Sakura decides to approach Saki to find out for sure what’s troubling her, finding her out on the balcony listening to Ryuu’s show. Meeting him reminded her of how she thought everyone was out to get her, and how whenever she wouldn’t bow and scrape to them, they’d try to get rid of her. Even as a middle schooler she’d get in huge brawls, her victories leaving her lost and alone.
One night while lying on a riverbank she heard So Saga Can Be Saga from a fisherman’s radio, and White Ryuu’s positive affirmations to the troubled souls of Saga and beyond soothed her smoldering heart. Now we know why he said so many offbeat things during the segment: that’s his whole thing. And doggone it, he had some really nice things to say:
“No matter who you are, it’s rough not knowing where you belong. But it’s times like that you gotta keep your eyes and ears open. You’re gonna find somebody you feels the same way you do. Even now, me talking with you like this means you’re not alone.” Ryuu was right: Saki kept her eyes and ears opened and found Kirishima Reiko, jumping into her big brawl and fighting by her side, leading to the complex and deeply heartwarming relationship covered last season.
Saki is upset because she doesn’t want Saga or Japan to lose a voice like White Ryuu’s, finding and saving wretched souls like her. She’s lost enough already, damnit! So she hops on a bike (with Sakura accompanying her) and races to the radio station—utterly destroying the bike in the process—to confront Ryuu and beg him not to quit.
Ryuu welcomes Saki and Sakura (AKA Nos. 2 and 1) into the booth to discuss it. Saki tells him Saga is still full of folks who don’t know what to do with themselves, and even Saga itself doesn’t know what to do. Without him, where will smoldering hearts turn to? But Ryuu says that’s just it: the people need a place to turn to, not him.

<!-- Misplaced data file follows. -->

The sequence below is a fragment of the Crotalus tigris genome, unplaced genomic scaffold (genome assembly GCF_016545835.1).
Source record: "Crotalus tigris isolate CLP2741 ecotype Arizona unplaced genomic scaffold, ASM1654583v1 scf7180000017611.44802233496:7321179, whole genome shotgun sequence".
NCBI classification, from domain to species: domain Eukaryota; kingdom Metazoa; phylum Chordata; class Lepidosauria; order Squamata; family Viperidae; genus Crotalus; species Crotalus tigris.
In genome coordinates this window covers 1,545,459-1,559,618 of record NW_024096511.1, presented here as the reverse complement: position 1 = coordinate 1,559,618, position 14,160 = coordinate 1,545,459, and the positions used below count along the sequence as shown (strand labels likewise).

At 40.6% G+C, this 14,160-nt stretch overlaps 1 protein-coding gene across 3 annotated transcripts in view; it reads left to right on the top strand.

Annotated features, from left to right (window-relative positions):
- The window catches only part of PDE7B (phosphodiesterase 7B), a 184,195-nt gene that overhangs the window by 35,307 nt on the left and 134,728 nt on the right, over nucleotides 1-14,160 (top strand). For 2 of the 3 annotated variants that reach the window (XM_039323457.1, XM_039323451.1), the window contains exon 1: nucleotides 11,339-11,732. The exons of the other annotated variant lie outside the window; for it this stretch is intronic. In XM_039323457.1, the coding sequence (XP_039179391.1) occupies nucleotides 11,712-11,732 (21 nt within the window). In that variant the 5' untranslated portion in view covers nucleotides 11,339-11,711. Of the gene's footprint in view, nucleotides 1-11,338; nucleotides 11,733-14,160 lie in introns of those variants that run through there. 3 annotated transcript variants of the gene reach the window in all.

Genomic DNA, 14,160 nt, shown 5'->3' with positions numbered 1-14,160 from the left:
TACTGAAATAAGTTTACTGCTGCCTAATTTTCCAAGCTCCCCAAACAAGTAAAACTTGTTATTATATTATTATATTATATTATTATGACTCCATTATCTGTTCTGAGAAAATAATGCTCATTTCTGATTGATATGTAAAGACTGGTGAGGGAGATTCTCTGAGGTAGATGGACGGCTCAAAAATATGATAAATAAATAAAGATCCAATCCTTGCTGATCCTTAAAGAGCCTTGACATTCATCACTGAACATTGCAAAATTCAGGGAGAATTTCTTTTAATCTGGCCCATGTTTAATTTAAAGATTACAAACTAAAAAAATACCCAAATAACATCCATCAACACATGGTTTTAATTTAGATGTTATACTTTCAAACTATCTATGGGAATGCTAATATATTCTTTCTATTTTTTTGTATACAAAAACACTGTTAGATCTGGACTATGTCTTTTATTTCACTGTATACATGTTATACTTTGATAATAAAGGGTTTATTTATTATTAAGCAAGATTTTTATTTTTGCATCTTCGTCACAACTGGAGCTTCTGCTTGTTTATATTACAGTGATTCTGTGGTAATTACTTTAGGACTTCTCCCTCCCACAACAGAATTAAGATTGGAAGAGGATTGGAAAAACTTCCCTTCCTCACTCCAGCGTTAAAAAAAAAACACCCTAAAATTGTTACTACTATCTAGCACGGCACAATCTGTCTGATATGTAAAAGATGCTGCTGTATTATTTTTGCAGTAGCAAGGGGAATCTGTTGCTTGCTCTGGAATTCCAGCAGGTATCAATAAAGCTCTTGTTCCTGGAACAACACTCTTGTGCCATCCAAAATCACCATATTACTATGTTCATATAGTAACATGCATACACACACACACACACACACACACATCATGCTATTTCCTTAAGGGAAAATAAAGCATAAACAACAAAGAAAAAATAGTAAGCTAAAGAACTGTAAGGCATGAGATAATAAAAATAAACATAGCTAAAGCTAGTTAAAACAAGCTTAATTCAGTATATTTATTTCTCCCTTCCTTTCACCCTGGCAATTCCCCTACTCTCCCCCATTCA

He never said the show would be shutting down, only that he’d be departing. But not before finding someone with the passion in their soul to take over for him, and he believes that’s Saki and Franchouchou. He says they have the spark that lights a fire in folks. Brooking no input from the suits, he bequeaths the show to the idol group right there on the air.
Before Ryuu hops on his Cadillac’s hood to be pushed by the winds of Kyougatake, Saki confesses her love for him. He’s flattered, but assures her her passion will be needed elsewhere. Then he says what might just be the saddest string fourteen words ever uttered on Zombieland Saga, knowing what we know: “Look me up when you’re a bit older and have grown into fine women.”
As they watch the sun rise on Saga together, Saki tells Sakura that no longer how much time passes, she’ll never grow up into a fine woman. At first she tries to laugh it off with a brave smirk, but her eyes become flooded with tears and she’s suddenly on her back sobbing. Then Sakura starts sobbing, and I tellya, I had to fight back tears too! Then Sakura starts drying out like a mummy, and I was laughing again.
That’s the beauty and the magic of Zombieland Saga, which is so much more than a show about down-on-their-luck idols. The futures they should’ve had taken from them, and now they must try to build new futures from whole cloth. While initially depicted as “lame” and washed up, White Ryuu was a revelation here, imbuing the episode with wisdom, gravitas and optimism.
I never, ever tired of his entrances and exits atop his ridiculous car, while the episode completely sold Saki falling for him, making his parting words all the more heartbreaking. The only thing this episode was missing was a performance, which is what we get during the end credits, and it’s appropriately a heartwarming cover of a White Ryuu song. The idols’ outfits look great, the lighting looks great, their singing sounds great and the dancing animation is fantastic.
Saki assures the rapt audience that anyone lost out there will be able to see her soul burning, just like Lake Imari’s breakwater lighthouse. Taking over the mic at So Saga Can Be Saga, joined by the rest of Franchouchou, she tells the listeners to find their way back there if they ever feel worried or alone.